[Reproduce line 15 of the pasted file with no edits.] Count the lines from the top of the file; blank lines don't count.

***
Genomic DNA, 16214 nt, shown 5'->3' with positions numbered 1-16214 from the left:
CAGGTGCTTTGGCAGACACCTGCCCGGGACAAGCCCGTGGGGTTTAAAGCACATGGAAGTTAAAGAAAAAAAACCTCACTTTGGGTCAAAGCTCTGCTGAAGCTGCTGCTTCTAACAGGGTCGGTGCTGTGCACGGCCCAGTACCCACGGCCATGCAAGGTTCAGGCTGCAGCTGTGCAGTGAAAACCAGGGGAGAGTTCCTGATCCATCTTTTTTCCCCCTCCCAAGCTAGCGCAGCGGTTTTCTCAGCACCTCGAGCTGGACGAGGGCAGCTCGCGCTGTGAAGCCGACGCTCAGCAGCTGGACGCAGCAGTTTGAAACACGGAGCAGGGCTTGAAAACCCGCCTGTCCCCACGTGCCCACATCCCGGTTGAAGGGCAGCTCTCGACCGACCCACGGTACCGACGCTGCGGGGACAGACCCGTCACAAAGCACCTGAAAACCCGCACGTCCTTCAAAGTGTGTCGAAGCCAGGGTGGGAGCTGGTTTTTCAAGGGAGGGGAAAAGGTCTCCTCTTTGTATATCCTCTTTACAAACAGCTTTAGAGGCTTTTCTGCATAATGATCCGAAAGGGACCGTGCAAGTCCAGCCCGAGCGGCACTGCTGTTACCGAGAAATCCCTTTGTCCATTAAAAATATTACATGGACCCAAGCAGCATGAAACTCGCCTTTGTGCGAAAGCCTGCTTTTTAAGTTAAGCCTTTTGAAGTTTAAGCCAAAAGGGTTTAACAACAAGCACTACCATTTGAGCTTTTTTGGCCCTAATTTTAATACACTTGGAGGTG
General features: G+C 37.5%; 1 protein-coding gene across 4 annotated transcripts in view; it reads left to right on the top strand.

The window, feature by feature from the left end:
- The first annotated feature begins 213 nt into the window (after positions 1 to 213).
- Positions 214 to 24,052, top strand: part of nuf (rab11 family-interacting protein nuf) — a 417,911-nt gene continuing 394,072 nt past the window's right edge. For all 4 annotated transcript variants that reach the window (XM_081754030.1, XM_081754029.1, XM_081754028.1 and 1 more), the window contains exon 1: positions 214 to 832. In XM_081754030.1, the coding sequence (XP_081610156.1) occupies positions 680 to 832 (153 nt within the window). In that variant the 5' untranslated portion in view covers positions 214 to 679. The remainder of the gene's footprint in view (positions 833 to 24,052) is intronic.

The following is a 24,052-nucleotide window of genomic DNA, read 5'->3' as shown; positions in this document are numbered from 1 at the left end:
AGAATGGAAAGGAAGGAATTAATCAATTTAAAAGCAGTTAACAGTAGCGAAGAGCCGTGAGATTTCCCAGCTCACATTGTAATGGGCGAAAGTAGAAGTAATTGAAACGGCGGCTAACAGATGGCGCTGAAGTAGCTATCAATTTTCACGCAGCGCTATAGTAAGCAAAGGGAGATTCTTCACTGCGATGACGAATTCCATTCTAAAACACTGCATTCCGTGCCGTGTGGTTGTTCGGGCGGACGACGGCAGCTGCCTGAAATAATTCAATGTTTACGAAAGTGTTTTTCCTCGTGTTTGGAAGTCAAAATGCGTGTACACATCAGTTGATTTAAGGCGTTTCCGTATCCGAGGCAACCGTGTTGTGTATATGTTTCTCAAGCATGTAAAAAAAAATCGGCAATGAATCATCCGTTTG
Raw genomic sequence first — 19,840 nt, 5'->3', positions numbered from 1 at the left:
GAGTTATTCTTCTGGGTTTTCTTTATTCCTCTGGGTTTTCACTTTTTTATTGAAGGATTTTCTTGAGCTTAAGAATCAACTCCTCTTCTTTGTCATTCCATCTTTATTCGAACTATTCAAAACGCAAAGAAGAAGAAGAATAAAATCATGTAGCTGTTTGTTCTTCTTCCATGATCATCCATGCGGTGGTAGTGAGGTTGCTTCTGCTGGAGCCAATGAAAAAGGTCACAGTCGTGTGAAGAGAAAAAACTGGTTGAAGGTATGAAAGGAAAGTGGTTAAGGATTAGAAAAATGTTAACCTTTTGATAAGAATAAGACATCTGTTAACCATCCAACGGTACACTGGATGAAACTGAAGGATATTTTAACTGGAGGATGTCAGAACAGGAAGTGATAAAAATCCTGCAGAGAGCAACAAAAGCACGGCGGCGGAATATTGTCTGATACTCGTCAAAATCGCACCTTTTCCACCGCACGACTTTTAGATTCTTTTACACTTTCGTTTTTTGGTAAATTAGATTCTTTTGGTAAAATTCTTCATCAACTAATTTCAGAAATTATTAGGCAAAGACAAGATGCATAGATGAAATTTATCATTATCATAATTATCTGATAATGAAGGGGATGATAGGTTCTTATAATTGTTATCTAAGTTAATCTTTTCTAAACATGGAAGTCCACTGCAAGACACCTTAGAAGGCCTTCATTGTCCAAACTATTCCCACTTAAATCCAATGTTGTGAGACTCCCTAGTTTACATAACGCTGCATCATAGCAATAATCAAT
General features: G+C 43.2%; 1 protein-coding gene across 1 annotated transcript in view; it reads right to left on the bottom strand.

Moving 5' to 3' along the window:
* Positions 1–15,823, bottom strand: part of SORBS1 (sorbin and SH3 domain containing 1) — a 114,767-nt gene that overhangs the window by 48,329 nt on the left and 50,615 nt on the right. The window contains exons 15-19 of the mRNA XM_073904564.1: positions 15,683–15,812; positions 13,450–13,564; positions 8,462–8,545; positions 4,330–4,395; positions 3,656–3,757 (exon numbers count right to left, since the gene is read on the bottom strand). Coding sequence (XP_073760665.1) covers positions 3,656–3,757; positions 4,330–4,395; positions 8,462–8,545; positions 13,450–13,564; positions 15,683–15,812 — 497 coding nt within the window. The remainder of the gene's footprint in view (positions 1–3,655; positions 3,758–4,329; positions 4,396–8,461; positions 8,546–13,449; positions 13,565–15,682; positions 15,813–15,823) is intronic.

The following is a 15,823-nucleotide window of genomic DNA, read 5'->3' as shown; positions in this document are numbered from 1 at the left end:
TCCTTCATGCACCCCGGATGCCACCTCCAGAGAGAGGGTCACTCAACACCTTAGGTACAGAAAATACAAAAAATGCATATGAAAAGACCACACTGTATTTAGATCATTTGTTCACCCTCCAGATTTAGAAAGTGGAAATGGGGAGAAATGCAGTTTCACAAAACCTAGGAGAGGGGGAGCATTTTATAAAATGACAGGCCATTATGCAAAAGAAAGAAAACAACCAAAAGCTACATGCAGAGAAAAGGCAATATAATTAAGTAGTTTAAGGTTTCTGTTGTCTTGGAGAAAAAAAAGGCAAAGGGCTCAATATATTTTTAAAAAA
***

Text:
TCCTTCATGCACCCCGGATGCCACCTCCAGAGAGAGGGTCACTCAACACCTTAGGTACAGAAAATACAAAAAATGCATATGAAAAGACCACACTGTATTTAGATCATTTGTTCACCCTCCAGATTTAGAAAGTGGAAATGGGGAGAAATGCAGTTTCACAAAACCTAGGAGAGGGGGAGCATTTTATAAAATGACAGGCCATTATGCAAAAGAAAGAAAACAACCAAAAGCTACATGCAGAGAAAAGGCAATATAATTAAGTAGTTTAAGGTTTCTGTTGTCTTGGAGAAAAAAAAGGCAAAGGGCTCAATATATTTTTAAAAAA